Can cameras, radar, sensors make cars safer?

The report from IMS Research "The World Market for Automotive Sensors", notes that the market for ultrasonic sensors will grow as the use of park/reverse assist systems and self-parking systems increases

In theory at least, as cars are outfitted with more advanced electronics,  safer vehicles should be at least one of the main results.

Networks drive the car of the future

A report out today predicts that the market for ultrasonic, LIDAR (Light Detection And Ranging), radar and camera-based sensors for automotive applications will grow rapidly, from $0.7 billion in 2009 to $2.4 billion in 2017.

Seven advanced car technologies the government wants now

The report from IMS Research "The World Market for Automotive Sensors", notes that the market for ultrasonic sensors will grow as the use of park/reverse assist systems and self-parking systems increases.

"Today, many fewer LIDAR, radar and camera-based sensors are used in cars than ultrasonic sensors. This is because they are featured in emerging applications fitted to only a few vehicles. However, these applications will become much more common and the market for their sensors is forecast to increase dramatically. For example, we forecast that the market for automotive camera-based sensors will be almost six times bigger in 2017 than in 2009," said IMS' automotive research director, Jon Cropley, in a statement.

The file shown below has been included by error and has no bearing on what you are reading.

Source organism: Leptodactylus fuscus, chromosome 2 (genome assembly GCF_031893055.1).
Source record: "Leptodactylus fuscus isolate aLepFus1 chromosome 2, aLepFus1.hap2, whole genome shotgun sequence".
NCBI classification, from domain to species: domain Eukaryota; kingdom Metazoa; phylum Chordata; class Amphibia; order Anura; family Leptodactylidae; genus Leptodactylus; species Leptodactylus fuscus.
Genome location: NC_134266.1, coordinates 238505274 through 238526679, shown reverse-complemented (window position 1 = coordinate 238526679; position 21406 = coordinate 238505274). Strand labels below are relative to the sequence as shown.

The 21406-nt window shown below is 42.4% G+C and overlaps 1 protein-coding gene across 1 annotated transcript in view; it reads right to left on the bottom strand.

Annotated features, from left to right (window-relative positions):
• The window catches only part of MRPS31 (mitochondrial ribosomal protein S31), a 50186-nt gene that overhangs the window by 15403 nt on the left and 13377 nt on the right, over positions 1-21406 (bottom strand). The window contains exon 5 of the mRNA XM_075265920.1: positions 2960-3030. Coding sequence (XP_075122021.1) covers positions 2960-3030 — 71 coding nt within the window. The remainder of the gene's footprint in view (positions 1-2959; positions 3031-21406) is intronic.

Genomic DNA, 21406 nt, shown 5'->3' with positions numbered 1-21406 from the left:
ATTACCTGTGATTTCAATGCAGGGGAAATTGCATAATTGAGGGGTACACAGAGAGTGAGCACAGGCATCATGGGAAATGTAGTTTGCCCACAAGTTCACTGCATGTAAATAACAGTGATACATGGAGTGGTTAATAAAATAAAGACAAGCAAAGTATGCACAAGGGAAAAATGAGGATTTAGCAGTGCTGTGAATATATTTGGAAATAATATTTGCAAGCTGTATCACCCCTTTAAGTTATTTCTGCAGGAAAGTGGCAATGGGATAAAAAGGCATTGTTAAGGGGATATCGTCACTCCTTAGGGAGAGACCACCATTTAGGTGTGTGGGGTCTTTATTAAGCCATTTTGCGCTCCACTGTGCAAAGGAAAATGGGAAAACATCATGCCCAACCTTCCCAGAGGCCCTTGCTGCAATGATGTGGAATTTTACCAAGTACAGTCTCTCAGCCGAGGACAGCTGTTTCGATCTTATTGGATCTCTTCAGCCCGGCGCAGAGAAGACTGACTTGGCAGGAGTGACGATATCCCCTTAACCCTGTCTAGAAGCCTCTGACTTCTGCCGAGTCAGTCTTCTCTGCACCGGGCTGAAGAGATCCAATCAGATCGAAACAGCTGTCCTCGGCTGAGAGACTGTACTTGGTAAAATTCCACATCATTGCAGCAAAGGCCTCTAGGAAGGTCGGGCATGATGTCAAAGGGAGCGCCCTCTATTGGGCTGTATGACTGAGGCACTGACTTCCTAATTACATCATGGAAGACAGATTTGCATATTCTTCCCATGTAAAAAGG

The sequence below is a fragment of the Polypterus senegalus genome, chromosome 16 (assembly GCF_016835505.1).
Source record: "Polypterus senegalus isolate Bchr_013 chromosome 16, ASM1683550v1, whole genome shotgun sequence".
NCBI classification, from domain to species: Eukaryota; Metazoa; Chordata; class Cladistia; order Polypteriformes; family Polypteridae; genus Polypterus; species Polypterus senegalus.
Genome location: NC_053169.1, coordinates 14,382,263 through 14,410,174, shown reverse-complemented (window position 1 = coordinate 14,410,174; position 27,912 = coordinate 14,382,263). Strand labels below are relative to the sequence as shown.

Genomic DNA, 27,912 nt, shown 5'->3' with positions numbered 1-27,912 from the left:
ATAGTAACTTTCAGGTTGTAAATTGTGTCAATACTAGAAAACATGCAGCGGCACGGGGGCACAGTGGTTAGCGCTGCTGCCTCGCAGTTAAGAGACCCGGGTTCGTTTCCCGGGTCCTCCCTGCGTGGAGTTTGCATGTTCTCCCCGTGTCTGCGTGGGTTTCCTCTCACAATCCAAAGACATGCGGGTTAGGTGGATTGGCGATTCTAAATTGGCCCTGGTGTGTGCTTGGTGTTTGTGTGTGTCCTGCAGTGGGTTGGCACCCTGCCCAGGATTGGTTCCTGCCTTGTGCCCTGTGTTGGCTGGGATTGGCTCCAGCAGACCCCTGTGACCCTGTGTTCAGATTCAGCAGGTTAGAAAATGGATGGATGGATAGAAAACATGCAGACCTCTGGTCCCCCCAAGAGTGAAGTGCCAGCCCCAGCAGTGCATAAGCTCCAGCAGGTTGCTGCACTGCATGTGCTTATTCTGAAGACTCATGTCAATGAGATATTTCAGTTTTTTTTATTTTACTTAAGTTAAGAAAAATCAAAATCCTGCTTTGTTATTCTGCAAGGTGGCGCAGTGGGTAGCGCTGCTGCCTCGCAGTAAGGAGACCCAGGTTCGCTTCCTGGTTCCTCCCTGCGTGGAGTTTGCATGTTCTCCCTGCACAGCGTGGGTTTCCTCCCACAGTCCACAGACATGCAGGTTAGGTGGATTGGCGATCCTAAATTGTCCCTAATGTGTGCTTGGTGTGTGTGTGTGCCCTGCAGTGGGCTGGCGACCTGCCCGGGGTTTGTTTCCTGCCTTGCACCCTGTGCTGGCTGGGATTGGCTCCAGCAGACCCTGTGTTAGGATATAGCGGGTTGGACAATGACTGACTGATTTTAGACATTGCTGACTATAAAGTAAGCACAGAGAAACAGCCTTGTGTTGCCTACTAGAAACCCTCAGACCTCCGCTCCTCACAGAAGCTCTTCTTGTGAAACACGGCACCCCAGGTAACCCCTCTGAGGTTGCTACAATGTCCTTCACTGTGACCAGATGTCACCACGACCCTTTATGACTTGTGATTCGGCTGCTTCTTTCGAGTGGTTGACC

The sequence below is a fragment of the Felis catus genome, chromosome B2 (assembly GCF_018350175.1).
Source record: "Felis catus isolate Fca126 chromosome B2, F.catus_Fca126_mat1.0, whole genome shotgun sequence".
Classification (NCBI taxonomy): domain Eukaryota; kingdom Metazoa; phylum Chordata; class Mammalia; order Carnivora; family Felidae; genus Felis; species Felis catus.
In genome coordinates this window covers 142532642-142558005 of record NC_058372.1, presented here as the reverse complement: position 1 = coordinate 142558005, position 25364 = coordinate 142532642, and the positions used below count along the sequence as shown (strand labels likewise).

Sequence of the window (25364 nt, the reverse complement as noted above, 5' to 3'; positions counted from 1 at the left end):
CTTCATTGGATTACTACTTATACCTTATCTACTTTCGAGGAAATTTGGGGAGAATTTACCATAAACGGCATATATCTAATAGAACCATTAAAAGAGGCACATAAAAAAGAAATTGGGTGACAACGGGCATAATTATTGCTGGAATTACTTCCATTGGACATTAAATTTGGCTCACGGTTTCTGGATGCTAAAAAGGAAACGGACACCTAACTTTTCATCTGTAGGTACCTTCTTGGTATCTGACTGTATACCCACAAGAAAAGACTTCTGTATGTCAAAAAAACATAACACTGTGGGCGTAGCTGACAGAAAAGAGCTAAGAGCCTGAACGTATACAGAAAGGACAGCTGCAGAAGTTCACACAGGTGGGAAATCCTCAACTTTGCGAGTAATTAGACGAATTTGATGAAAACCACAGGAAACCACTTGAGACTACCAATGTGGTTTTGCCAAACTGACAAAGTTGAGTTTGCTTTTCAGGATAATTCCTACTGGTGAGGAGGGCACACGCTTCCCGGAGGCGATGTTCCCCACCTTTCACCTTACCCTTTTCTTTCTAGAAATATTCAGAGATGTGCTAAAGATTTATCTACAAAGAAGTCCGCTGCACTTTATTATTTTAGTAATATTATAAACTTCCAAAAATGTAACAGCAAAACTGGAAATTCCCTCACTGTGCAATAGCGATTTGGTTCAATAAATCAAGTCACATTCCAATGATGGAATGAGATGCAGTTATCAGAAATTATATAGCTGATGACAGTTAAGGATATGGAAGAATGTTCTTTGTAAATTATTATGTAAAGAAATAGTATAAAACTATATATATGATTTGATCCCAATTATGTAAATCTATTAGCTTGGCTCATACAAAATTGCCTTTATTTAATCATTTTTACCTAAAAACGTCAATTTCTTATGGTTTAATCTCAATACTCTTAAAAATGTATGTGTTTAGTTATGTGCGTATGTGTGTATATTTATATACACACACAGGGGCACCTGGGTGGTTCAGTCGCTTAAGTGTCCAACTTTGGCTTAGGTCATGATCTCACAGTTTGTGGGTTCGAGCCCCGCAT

Many ultrasonic sensors are already used in light vehicles for park/reverse assist systems anti-lock braking systems (ABS), airbags and engine emissions controls.

In the near future new applications for these technologies will only grow.  They include adaptive cruise control, night vision, driver monitoring, lane-departure warning, drive recorders and multi-view systems. Many of these applications were fitted to fewer than 1% of all light vehicles produced in 2010.

In a paper from Stephen Prosser of TRW Automotive noted a number of future applications for these technologies. From the paper:• Future development of the active and passive safety systems will enable the vehicle to sense and interpret its surrounding environment, recognize potentially dangerous situations and provide a pre-determined level of support to the driver.• Blind-spot detection, lane change monitoring and roundabout shunt prevention are examples of systems that could be enabled through the deployment of vision-based sensors and multiple sensor data fusion techniques.• Parking assistance systems a production reality. Ultrasonic sensors mounted on the sides of vehicles will measure the length and depth of a parking space as the vehicle drives past it. The system then calculates the maneuvers that are required to steer the vehicle safely into the space. The driver is then provided with sound or visual instructions to complete the task. A future enhancement would involve the use of electronically controlled steering system to execute the maneuver automatically.

Follow Michael Cooney on Twitter: nwwlayer8   (http://twitter.com/#!/NWWlayer8)

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